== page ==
give you a place to be included, if I give you topics and ideas to further
your passion, when I make you an offer, who's built a relationship? Who's built
trust? Who's helped shaped your opinion? You're gonna want to reciprocate, so by
giving content over and over and over again, when you give them an offer, people
jump right on it.

I've been building a group for a few
months. There's a recent case study for you. No advertising. I really put the
gas on at about 6 months ago. About 10,000 people in this group. I recently
launched a product to them, we cracked $50,000 in profit in 4 hours
just because I've been continually feeding them. That group has so much
engagement, that Facebook North America reached out to me and said, how do you
keep people moving this much? Content. That's how it is. And think about it. If
you're running content to people, and you're helping shape their opinion, and
you're feeding their addictions, and you're feeding their need to be
significant, and having information to take their passion further, are you
really a marketer or you just connecting offers to audiences like we
all think about? No. You're their favourite drug dealer. They're gonna come to you over
and over and over again. And you've just happened to make their
behaviour work against them. They show their intent. They sort themselves out.
They come over and over and over again.

I am not concerned with people buying the
first time. I want people to camp out and refer people and buy over and over and
over and over and over again. So again, my friends, don't be somebody who's just
building a better mousetrap. Teach your mice to like your cheese. Thank you.
Alright alright. Thank you, Steven. Awesome presentation. You guys can stick around
for questions because we have plenty of time. Happy to answer questions
We could take questions right now if you guys have any. Raise your hands. We have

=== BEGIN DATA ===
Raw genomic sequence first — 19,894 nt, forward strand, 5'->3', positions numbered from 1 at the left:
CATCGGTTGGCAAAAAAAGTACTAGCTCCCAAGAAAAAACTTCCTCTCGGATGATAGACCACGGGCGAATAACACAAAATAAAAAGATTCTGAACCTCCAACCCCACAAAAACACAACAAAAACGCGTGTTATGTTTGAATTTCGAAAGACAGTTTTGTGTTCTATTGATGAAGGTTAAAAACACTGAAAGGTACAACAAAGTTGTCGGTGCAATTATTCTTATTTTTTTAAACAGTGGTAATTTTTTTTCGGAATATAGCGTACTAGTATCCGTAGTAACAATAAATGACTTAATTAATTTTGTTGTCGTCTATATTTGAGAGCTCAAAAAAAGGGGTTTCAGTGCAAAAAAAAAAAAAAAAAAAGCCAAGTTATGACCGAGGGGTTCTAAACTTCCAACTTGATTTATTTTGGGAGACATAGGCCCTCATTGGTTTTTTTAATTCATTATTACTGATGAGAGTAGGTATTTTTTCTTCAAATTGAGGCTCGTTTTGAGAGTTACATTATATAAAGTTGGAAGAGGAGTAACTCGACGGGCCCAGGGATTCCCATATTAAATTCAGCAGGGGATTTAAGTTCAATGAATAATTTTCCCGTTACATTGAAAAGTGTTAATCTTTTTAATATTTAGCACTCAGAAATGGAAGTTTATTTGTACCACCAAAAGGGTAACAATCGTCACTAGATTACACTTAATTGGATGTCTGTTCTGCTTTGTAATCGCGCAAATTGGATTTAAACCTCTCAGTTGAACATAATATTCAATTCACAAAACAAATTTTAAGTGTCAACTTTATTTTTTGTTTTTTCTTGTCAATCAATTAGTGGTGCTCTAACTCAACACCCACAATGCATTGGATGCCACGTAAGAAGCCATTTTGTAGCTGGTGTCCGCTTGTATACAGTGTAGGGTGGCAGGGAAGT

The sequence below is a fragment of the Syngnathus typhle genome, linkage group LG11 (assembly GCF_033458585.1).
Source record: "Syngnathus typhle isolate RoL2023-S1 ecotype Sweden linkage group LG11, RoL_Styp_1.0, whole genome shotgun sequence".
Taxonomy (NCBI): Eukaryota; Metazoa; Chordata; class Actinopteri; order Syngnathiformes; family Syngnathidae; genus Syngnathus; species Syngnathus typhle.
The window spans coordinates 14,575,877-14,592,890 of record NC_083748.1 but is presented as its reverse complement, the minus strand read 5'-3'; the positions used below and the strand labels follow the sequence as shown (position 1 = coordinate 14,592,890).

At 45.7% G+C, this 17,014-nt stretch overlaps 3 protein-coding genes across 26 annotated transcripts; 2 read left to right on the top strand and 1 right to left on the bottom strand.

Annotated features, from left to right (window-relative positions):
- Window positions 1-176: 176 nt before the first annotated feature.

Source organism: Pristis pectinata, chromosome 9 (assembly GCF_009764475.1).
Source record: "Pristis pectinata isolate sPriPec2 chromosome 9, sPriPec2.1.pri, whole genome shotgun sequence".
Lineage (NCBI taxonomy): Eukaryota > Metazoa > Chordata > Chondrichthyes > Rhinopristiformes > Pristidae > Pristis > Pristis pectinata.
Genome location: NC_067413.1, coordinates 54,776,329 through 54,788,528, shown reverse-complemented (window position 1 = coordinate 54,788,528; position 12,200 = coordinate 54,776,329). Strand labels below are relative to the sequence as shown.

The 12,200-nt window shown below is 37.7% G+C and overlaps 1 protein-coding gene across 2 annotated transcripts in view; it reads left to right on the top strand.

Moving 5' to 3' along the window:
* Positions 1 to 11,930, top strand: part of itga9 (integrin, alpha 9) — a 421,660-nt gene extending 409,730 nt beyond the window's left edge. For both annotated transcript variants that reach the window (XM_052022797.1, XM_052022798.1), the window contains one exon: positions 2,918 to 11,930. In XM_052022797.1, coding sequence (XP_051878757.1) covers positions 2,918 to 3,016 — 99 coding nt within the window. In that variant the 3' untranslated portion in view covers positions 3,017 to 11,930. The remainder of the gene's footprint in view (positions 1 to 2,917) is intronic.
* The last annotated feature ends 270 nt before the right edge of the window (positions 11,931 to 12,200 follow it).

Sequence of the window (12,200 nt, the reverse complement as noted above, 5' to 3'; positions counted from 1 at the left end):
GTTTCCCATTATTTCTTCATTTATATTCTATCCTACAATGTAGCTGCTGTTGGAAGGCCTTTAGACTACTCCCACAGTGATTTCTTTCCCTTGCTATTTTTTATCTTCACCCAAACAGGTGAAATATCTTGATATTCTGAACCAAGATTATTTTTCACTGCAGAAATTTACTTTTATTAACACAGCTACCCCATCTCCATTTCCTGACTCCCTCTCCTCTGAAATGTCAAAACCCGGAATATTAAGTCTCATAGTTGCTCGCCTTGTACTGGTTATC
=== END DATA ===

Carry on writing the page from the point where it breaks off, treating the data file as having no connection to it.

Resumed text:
the mic right here. First of all, very good presentation.
Congratulations. I found very interesting that you say, when you say to be honest,
that you are kind of using it to manipulate what you are trying to convey.
Could you build a bit more upon these? Because normally when people say to be
honest, they really try to be honest. I'm not talking about lying to anybody.
What I'm saying is, if you're genuine to people, realistically without trying to intentionally steer anybody anywhere, when you get in trouble with your wife, and she says what happened, and you say
this is exactly what happened.

And you're not trying to smooth it over and leave
out part of the story. What are you really trying to do? You're trying to
shape how she responds to your message. That's all I meant by that.
I'm saying honesty isn't empty. I'm not saying it's completely transparent.
We don't realise it. When we ask somebody a question, is that tell me
the truth. Okay, I'm gonna tell you the whole truth. I'm
gonna be completely open as possible, okay sure. Why? Versus only giving you part of the story that I want to give you because I
want how you feel about me to end in a certain way. I'm using honesty to get me
there. I never am talking about lying or stretching the truth. If my product is no
good, no good.

I have people that come to me and say, is this right for me? No, it's
not. Go away. You don't want this. Or if I you offer an info product and people
like, is this right for me? You're not there yet. Don't do it. What have I really
done? I've saved them time, I've saved them money, but how they also feel about
me is when I'm ready I know where I'm coming back to because they didn't toss
me around. If I know that's where I want them, be honest.
Does that make more sense? Yeah perfectly. There you go. Alright thanks. Anymore